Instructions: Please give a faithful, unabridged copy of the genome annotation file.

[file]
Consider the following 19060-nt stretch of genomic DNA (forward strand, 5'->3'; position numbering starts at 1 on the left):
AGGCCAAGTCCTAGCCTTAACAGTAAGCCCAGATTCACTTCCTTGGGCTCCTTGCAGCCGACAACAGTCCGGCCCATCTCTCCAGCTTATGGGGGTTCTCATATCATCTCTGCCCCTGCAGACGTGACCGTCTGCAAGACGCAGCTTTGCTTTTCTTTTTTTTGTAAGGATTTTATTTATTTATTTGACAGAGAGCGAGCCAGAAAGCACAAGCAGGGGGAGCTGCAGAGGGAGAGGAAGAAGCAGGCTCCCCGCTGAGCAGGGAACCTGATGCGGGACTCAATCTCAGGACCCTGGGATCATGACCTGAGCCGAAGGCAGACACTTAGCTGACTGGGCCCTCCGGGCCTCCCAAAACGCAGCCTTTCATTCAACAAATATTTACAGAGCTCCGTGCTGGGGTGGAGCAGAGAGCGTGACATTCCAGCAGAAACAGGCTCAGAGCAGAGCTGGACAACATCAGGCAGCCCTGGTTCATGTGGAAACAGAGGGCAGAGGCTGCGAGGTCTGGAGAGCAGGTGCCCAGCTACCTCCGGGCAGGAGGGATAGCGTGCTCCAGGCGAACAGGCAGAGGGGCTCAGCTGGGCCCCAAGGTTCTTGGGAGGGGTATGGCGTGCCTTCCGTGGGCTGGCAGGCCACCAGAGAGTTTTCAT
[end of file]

Consider the following 19060-nt stretch of genomic DNA (forward strand, 5'->3'; position numbering starts at 1 on the left):
AGGCCAAGTCCTAGCCTTAACAGTAAGCCCAGATTCACTTCCTTGGGCTCCTTGCAGCCGACAACAGTCCGGCCCATCTCTCCAGCTTATGGGGGTTCTCATATCATCTCTGCCCCTGCAGACGTGACCGTCTGCAAGACGCAGCTTTGCTTTTCTTTTTTTTGTAAGGATTTTATTTATTTATTTGACAGAGAGCGAGCCAGAAAGCACAAGCAGGGGGAGCTGCAGAGGGAGAGGAAGAAGCAGGCTCCCCGCTGAGCAGGGAACCTGATGCGGGACTCAATCTCAGGACCCTGGGATCATGACCTGAGCCGAAGGCAGACACTTAGCTGACTGGGCCCTCCGGGCCTCCCAAAACGCAGCCTTTCATTCAACAAATATTTACAGAGCTCCGTGCTGGGGTGGAGCAGAGAGCGTGACATTCCAGCAGAAACAGGCTCAGAGCAGAGCTGGACAACATCAGGCAGCCCTGGTTCATGTGGAAACAGAGGGCAGAGGCTGCGAGGTCTGGAGAGCAGGTGCCCAGCTACCTCCGGGCAGGAGGGATAGCGTGCTCCAGGCGAACAGGCAGAGGGGCTCAGCTGGGCCCCAAGGTTCTTGGGAGGGGTATGGCGTGCCTTCCGTGGGCTGGCAGGCCACCAGAGAGTTTTCAT